Broadway Stagehands Strike

December 31, 2007

Broadway Stagehands Talk Back

I recently discovered a website (thanks to another tip from one of my loyal readers) that allows Broadway stagehands to voice their opinions about issues facing them.  It's called a "member's website" . . . a kind of social networking for stagehands. 

It's another example that proves that online water coolers are the future of the proliferation of ideas.

Check it out at and click on the "Stagehands Talk Back" section to read all about their thoughts on the Broadway Strike, the WGA strike, their leaders, the producers, and much, much more. 

I read it for hours.

November 29, 2007

Who really won the Broadway Stagehands strike?

There were two winners, actually.

Winner #1


Winner #2

Special thanks to Elizabeth for the email and the reminder.

November 28, 2007

Oops. He did it again.

Here is a quote from the Local 1 press release yesterday stating that talks for the Broadway stagehands strike had stalled once again:

"I'm going home to get some sleep, shut off my phones and not check e-mails for the next few hours." - Bruce Cohen, spokesperson for Local 1.

Wow.  Good to know that during this crisis, while thousands of people, Local 1 members included, are staying awake at night wondering when their next paycheck is coming, Mr. Cohen isn't available to take their calls or anyone else's.  I guess if the League wanted to settle and put everyone back to work, and get the shows open for the thousands of disappointed tourists, Mr. Cohen would be unavailable.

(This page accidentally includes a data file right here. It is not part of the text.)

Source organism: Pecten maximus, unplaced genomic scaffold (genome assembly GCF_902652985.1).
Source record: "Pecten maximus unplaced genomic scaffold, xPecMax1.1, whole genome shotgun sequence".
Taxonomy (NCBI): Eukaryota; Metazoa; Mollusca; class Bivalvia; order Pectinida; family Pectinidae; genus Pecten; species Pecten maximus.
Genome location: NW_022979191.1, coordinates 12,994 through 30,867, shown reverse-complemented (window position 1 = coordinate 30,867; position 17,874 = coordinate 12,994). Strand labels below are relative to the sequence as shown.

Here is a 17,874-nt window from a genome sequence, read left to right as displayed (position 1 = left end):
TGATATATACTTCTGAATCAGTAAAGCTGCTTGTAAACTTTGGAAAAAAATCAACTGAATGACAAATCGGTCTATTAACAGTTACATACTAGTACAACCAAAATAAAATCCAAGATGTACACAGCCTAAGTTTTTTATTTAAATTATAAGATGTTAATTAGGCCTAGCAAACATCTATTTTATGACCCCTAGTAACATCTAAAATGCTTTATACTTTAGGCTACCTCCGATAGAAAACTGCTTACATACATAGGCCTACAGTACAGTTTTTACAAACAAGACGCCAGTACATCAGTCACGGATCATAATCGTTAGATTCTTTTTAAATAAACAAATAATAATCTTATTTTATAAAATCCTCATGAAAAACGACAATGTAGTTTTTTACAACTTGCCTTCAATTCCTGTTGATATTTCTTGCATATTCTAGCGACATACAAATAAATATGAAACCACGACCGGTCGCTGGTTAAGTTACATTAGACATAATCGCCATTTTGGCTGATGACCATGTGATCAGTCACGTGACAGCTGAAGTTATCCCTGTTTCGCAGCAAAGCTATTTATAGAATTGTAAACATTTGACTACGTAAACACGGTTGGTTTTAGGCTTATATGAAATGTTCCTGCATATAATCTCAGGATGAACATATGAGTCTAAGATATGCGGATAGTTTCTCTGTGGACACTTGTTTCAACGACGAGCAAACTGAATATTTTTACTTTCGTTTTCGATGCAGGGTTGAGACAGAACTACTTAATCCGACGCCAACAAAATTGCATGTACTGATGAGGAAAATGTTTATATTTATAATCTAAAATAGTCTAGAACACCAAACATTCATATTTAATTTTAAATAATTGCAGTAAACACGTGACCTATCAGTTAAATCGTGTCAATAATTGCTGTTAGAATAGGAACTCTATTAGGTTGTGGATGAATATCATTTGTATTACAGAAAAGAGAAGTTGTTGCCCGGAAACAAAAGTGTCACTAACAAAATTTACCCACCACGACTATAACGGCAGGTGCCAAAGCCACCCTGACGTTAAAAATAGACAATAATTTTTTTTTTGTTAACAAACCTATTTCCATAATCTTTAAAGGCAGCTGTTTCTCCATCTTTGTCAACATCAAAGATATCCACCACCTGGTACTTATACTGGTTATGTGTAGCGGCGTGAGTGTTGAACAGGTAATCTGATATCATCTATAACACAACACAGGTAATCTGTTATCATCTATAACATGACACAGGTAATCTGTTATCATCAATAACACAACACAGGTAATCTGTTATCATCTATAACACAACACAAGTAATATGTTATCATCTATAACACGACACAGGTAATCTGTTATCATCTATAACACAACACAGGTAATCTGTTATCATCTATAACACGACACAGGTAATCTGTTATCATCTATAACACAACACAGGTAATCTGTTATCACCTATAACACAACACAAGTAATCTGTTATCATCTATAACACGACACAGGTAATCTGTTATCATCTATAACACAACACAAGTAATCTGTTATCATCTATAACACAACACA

And, remember, Mr. Cohen WROTE this release.  He wanted everyone to know that he was taking a nap.

Being a leader means being available, whether you're running a company, a country or a canasta competition. Being a leader means that people depend on you.  And when people depend on you for their checks or their confidence, you have a responsibility.

There are a lot of perks that come with being a leader (including getting paid during strikes while everyone else is out of work, I'm sure), and if you have to sacrifice some sleep during moments of great crisis, then so be it. 

November 26, 2007

As the strikes comes closer to a resolution, I'm getting more riled up.

I've tried to remain calm during all of this and I've tried to look at both sides of this destructive dispute since I have friends on both sides of the table.  But now I'm irritated.

Here's a paragraph from yesterday's New York Times with a quote from Bruce Cohen, the spokesperson for Local 1:Ph2007112600456_3

“They want all this great flexibility after a performance,” Mr. Cohen said. “They want us to work one hour, two hours, three hours after a performance. We want to go home and make our train. We live in the suburbs, and we want to make the last train out of Penn Station, and they don’t seem to recognize that.”

Mr. Cohen . . . are you really saying that the League should take into consideration where a person CHOOSES to live when negotiating a collective contract?  And are you really making a sweeping generalization suggesting that all of your members live in the suburbs (I know a few that live on the Upper West Side that might disagree with you).  You want to make your train???  What the . .

Can you imagine what the Local would say if the Producers had said that they needed to make their train to their house in the suburbs?

If a person wants to live in the city, outside the city, or in a box in Sri Lanka, that is his or her choice, and to state that the contract governing his employ should recognize his CHOICE is just absurd.